THE MILAN CONSERVATORY YEARSWhen Cantelli outgrew his studies with Maestro Fasola, he began classes at the Milan Conservatory in August 1939. From 1939-1941, he studied composition with Adolfo Bossi and Arrigo Pedrollo, and Giorgio Federico Ghedini.
Between 1941-1942, Antonino Votto taught the first conducting course at the conservatory. Cantelli showed immediate aptitude, and he directed several concerts with other students. At the end of the course, Cantelli found that conducting was the main outlet for his musical passions.
He graduated from the conservatory in February 1943, and he received a call for military service shortly after. The army rejected him due to health reasons, and he took this time to pursue his musical endeavors as a new graduate.
DEBUT AT THE TEATRO COCCIASince its inception in 1799, Teatro Coccia has enjoyed a longstanding history as the premier opera house in Novara. In December 1888, Arturo Toscanini headlined the inauguration of a newly constructed Coccia with the opera Les Huguenots. Toscanini would conduct in that same year Aida and La forza del destino.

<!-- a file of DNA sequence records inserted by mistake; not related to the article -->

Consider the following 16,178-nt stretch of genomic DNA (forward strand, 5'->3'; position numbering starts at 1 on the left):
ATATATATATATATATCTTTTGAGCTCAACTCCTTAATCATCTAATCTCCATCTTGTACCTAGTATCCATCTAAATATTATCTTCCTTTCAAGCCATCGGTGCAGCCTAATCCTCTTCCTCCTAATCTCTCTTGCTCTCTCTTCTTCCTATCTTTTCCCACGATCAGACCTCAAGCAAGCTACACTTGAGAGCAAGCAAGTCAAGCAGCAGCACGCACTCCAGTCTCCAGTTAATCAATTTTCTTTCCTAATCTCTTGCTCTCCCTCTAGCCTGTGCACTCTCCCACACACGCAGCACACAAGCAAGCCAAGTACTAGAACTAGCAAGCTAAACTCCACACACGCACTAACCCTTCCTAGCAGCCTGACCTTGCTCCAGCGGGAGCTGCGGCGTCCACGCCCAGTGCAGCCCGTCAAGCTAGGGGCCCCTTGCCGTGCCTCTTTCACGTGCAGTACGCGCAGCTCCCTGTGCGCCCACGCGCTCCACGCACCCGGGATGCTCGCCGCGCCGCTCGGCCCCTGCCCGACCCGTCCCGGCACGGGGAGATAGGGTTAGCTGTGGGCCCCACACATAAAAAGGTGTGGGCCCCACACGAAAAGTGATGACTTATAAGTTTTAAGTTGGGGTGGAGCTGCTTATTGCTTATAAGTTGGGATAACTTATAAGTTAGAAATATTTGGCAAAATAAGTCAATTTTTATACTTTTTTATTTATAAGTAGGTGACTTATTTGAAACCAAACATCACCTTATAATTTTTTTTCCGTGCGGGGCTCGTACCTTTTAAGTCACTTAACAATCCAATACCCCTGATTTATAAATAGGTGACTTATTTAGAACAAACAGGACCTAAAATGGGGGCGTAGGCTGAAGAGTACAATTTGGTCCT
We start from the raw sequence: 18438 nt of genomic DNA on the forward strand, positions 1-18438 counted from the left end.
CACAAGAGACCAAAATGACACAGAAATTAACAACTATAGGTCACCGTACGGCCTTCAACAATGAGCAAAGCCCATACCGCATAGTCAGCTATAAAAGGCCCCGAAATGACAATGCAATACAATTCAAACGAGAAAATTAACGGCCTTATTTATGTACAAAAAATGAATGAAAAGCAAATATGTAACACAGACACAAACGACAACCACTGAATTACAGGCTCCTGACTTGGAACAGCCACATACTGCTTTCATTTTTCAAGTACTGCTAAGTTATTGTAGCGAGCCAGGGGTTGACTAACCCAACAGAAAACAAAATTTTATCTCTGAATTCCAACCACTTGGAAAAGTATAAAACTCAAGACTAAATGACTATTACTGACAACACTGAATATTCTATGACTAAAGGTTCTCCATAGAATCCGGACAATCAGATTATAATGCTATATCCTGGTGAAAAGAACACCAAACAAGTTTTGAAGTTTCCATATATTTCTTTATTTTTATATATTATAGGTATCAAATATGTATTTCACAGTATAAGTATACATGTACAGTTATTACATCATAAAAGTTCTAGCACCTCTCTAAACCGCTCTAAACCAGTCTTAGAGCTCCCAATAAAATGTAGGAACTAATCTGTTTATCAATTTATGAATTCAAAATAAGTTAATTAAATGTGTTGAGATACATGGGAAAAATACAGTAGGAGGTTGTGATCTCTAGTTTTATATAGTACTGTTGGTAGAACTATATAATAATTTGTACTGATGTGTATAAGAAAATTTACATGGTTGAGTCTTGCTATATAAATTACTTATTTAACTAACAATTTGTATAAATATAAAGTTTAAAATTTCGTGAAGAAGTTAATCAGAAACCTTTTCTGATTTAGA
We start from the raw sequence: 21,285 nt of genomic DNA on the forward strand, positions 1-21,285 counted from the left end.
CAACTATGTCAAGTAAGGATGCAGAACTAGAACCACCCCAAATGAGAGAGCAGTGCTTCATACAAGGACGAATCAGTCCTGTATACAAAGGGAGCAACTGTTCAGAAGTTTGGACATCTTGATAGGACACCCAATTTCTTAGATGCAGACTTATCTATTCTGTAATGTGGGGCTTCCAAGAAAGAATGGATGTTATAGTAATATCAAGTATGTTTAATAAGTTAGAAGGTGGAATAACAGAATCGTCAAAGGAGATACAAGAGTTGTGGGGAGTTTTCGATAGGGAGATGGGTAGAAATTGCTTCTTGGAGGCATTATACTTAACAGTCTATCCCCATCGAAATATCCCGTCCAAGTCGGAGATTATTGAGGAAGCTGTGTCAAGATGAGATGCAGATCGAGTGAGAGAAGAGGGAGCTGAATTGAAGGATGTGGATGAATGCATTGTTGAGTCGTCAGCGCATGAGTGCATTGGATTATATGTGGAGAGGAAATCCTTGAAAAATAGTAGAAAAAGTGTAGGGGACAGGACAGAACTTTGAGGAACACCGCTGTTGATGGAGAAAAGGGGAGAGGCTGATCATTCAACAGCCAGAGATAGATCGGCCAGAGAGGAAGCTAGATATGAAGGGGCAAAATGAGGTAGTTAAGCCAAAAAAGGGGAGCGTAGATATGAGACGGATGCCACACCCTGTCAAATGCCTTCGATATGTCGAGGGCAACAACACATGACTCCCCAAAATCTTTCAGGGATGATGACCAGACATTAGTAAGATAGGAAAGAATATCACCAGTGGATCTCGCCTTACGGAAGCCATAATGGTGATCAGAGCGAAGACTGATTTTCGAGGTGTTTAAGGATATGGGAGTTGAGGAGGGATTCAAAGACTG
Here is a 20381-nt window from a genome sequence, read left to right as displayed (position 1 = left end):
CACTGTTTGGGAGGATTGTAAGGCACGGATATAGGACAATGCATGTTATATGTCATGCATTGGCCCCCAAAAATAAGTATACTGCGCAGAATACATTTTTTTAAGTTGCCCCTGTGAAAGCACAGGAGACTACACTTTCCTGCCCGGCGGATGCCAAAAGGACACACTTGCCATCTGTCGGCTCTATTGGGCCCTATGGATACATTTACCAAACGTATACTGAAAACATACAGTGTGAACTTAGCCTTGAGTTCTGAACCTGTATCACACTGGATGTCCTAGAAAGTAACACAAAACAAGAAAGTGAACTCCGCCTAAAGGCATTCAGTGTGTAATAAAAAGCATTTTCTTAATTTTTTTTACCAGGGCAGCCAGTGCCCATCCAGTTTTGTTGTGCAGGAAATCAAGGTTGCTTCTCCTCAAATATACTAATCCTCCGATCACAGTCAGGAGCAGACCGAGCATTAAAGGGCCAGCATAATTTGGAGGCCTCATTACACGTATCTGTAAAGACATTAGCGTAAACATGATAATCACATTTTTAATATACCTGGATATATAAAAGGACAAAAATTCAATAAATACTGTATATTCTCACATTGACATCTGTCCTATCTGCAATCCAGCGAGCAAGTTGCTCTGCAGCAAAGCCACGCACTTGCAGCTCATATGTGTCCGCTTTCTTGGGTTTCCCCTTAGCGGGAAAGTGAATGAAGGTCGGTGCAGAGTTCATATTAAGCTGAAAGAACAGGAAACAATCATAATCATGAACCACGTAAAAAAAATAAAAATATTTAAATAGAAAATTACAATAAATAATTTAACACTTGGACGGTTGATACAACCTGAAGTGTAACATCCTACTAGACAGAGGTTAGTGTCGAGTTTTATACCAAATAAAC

The young graduate's momentum suddenly came to a screeching halt in the Fall of 1943.
LIFE IN A WAR INTERNMENT CAMPWhen German troops occupied Rome in September 1943, Cantelli received a draft into the Italian army. Soon after, he found himself in a German labor camp in Stettin, where he did heavy labor in bitter cold sea winds. Food was scarce, and Cantelli’s weight dropped dangerously low.
When German troops relocated the labor camp to Stuttgart, they offered Italian laborers repatriation in exchange for service with Mussolini's troops. On the way back to Italy, German troops sent a seriously ill Cantelli to a hospital in Bolzano.
The hospital lacked proper treatment and living conditions. Faced with the thought of having to fight, Cantelli considered escaping. The hospital chaplain assisted Cantelli by providing him with a bicycle, clothes, and money. Cantelli then made his bold escape, reaching Novara between late 1943 and early 1944